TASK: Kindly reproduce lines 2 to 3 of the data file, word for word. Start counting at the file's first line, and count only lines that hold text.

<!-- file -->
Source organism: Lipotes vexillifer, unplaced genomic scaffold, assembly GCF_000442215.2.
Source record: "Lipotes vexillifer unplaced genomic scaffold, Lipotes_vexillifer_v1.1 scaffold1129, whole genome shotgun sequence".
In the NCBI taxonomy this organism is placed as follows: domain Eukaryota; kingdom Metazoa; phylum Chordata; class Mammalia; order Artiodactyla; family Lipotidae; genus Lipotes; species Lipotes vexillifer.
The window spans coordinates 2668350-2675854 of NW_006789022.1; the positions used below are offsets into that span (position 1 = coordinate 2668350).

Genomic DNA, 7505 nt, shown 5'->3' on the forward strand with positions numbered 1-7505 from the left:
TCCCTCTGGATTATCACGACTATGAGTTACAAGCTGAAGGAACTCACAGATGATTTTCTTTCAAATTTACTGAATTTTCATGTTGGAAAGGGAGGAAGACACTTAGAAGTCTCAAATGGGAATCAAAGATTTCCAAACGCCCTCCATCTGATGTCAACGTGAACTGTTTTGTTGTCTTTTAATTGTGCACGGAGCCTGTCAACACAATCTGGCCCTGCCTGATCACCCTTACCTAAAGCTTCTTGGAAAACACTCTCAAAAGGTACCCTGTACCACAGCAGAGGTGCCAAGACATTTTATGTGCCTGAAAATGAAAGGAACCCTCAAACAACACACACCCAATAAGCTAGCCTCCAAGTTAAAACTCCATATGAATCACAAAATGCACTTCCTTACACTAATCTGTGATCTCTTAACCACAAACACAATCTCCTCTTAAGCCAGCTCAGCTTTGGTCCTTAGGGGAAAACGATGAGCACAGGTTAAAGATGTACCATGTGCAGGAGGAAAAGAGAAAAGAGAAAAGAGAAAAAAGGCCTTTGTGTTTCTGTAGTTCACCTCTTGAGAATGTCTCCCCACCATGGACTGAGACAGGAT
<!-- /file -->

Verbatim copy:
Source record: "Lipotes vexillifer unplaced genomic scaffold, Lipotes_vexillifer_v1.1 scaffold1129, whole genome shotgun sequence".
In the NCBI taxonomy this organism is placed as follows: domain Eukaryota; kingdom Metazoa; phylum Chordata; class Mammalia; order Artiodactyla; family Lipotidae; genus Lipotes; species Lipotes vexillifer.